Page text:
Skiing > sledding

My lab does some sort of winter excursion each year, the idea being to do something fun as a team. This year, we went to Les Diablerets to go sledding and skiing. The scenery was spectacular, we had a great lunch, and the skiing was really fun. The sledding was — how to put this? — a different story.

Fast sleds.

I state at the outset that the rest of the team loved the sledding and seemed to manage to do it without any problems whatsoever. This means my experience is an outlier and should be taken as such. I will describe it anyway.

The sleds were fast. We took the fastest ones available, which were equipped with ski-material runners instead of metal that might, you know, provide any sort of friction whatsoever. At the hire shop they provided us with instructions on how to turn. Notably absent was any advice on how you might slow the thing down.

To turn a sled, you lean in the opposite direction to the way you want to go. This would have been fine, save for my tendency to move away from danger. This normally useful instinct is a recipe for disaster on the luge track. Every time I got close enough to the snow wall on the side of the track to be concerned about hitting it, I would lean away; this would turn the sled towards the danger and into the wall.

The only good thing about repeatedly smacking myself into the wall on the side of the luge track was that it meant it stopped the luge. Later, while hurtling down the road, gaining speed rapidly, and barely keeping the sled off the edges, I found myself thinking wistfully of highways that have escape ramps for trucks that lose their breaks. No such ramps were provided here.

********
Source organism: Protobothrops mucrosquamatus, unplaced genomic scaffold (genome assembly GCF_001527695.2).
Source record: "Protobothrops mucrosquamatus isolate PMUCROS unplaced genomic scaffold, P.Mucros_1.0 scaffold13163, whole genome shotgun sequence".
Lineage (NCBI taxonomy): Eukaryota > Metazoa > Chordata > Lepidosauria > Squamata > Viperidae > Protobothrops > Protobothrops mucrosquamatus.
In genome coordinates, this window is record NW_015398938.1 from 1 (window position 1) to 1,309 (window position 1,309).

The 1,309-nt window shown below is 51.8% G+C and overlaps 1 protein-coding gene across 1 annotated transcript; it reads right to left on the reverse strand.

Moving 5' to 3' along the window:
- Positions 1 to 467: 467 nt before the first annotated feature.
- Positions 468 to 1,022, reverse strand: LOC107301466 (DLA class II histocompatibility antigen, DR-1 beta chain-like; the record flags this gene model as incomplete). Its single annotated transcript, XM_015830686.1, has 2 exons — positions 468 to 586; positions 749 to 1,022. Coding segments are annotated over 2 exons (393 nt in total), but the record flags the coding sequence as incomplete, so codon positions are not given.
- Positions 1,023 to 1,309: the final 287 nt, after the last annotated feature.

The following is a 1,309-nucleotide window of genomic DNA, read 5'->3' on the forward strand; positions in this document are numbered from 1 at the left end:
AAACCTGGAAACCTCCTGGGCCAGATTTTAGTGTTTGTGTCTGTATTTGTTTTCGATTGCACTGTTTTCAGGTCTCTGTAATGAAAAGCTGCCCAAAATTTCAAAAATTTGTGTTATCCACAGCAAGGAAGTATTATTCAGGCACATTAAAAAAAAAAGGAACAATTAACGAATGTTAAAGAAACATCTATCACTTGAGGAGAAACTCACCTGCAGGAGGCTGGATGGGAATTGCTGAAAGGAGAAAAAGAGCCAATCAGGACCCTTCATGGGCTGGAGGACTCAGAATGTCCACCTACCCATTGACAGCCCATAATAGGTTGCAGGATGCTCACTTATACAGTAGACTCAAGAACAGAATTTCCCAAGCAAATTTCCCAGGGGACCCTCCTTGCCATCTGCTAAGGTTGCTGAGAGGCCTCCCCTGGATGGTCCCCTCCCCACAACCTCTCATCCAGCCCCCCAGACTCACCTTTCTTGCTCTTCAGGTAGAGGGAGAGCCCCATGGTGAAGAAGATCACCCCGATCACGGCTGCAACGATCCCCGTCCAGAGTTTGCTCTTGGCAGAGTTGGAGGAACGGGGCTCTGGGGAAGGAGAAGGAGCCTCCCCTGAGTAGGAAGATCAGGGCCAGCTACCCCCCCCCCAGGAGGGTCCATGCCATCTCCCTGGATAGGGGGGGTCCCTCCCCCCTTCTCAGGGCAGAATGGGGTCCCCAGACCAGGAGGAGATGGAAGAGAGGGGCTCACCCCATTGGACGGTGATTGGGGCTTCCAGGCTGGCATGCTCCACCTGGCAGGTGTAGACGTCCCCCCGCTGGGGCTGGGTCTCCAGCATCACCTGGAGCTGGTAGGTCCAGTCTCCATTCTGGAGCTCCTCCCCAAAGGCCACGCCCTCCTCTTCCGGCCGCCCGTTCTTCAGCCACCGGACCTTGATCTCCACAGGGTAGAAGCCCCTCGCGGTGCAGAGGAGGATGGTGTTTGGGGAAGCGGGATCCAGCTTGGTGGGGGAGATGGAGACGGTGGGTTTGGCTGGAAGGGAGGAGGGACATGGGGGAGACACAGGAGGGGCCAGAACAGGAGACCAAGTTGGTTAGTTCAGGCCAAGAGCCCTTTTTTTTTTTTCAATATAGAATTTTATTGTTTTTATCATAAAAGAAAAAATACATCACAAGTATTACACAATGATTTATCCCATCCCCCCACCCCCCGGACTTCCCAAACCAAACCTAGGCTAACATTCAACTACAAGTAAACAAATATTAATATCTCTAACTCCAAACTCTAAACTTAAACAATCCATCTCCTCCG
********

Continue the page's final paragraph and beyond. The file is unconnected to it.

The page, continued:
At one point, after crashing into the retaining wall (again), the luge disappeared over the edge and careened down a ski slope, narrowly missing some confused skiers. It was while trying to get the sled back up a steep hill of deep and heavy snow that I decided I would switch to skiing for the rest of the day. I did so, and the day was fantastic.

The team on skis.

So luging is not my thing. As I said, everyone else loved it, so definitely try it if you enjoy sliding uncontrollably on ice. I’ll be on my skis.

February 24, 2016


  1. A small but statistically significant sample size for a critical investigation into on-snow transport options! I admit I loled a bit.

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